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Can an Employer deduct professional fees paid on behalf of an employee?

In this month’s decisions from the Workplace Relations Commission, a trainee accountant alleged that her employer had made an unlawful deduction from her salary in respect of examination fees when she resigned from her job.

The employer in this case stated that the claimant’s resignation was in breach of her training contract which applied across the board and that they were entitled to recover the fees paid. The contract states “If a student wishes to terminate or transfer a training contract before its expiry day then all the education costs incurred up to the date of termination or transfer are repayable to the firm”.

The employer also argued that it was entitled to deduct time off in lieu and annual leave entitlements to cover the amounts due.

The Workplace Relations Commission found that while a provision in an employee’s contract can allow an employer to deduct monies from a departing employee (if due), there was no justification for witholding monies the employee was actually legally entitled to such as any outstanding holiday entitlements. It held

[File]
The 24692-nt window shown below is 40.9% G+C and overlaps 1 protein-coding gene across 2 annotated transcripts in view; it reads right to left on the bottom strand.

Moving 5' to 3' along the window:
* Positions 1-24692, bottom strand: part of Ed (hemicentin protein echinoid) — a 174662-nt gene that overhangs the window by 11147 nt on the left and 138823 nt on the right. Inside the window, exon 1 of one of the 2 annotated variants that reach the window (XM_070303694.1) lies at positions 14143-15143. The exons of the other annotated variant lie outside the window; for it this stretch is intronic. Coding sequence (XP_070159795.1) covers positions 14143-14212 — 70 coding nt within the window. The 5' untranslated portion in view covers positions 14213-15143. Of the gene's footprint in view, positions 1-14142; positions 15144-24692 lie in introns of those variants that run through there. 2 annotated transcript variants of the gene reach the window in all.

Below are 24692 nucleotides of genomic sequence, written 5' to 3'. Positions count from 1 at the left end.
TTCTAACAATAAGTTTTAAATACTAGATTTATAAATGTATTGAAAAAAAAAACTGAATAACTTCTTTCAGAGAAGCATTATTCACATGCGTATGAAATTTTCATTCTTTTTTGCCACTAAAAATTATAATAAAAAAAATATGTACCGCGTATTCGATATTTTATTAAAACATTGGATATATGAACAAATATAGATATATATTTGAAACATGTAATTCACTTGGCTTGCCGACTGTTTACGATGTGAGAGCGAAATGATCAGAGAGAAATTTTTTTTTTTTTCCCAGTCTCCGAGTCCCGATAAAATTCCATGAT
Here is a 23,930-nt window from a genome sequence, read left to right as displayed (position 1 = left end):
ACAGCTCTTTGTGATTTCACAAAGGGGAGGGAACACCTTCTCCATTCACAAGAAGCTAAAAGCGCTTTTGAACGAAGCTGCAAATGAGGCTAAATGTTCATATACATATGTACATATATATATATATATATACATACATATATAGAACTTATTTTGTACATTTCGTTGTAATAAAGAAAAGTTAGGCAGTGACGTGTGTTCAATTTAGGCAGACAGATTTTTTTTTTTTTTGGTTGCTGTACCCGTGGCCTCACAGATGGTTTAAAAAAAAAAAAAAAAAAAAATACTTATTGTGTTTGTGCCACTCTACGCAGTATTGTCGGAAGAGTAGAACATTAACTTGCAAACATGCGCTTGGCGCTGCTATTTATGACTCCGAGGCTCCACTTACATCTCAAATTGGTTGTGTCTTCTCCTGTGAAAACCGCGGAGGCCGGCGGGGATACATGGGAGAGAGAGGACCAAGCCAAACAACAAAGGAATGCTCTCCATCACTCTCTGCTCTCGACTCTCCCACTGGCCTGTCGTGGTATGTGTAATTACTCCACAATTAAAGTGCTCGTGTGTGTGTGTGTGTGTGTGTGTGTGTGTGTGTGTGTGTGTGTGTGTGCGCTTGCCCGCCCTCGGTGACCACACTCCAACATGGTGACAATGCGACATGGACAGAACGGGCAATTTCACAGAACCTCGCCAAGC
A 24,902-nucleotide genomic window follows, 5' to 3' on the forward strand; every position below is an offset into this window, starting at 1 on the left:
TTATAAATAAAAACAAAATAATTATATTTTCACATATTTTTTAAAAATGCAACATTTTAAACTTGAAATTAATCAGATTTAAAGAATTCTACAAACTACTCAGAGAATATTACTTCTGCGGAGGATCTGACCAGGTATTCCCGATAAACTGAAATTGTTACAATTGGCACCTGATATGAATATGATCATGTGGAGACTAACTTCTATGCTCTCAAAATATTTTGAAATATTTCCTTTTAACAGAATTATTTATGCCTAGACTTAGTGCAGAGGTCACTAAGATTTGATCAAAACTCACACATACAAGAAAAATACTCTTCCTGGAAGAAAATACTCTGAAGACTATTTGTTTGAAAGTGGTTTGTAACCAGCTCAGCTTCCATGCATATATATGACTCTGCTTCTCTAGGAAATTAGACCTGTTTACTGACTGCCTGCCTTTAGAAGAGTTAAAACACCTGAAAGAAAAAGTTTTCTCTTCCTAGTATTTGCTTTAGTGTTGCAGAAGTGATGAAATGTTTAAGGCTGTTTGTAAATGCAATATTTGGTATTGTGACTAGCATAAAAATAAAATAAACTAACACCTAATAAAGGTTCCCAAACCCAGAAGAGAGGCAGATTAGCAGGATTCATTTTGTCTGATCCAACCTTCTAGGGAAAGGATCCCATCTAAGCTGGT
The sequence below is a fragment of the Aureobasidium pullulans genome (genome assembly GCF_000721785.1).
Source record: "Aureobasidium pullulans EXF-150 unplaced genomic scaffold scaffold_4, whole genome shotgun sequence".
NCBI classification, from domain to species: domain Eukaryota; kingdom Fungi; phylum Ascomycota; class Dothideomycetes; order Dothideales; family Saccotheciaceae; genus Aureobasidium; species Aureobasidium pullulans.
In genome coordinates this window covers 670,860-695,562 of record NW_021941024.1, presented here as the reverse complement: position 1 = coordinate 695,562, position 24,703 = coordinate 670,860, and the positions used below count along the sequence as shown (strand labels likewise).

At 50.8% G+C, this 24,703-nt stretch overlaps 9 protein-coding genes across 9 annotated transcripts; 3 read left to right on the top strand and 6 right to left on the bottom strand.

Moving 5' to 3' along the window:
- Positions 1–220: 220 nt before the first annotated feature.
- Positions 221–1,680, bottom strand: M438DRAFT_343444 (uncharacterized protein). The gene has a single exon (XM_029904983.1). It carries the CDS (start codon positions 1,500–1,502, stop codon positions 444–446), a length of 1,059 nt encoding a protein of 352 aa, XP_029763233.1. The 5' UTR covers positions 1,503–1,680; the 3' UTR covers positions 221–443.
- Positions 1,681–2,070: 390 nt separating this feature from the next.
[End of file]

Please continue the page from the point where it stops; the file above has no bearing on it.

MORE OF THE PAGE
“For the reasons set out, I find that the complaint is well founded, and the deduction was not fair and reasonable. It was not fair and reasonable to deduct the complainant’s entire last salary, including her annual leave entitlement, in circumstances where the respondent had already accrued substantial benefit from the complainant’s successful professional development over three years”.

The employee was awarded 3,600 which included the sum illegally deducted as well as compensation for the breach.

A copy of the decision can be found here.

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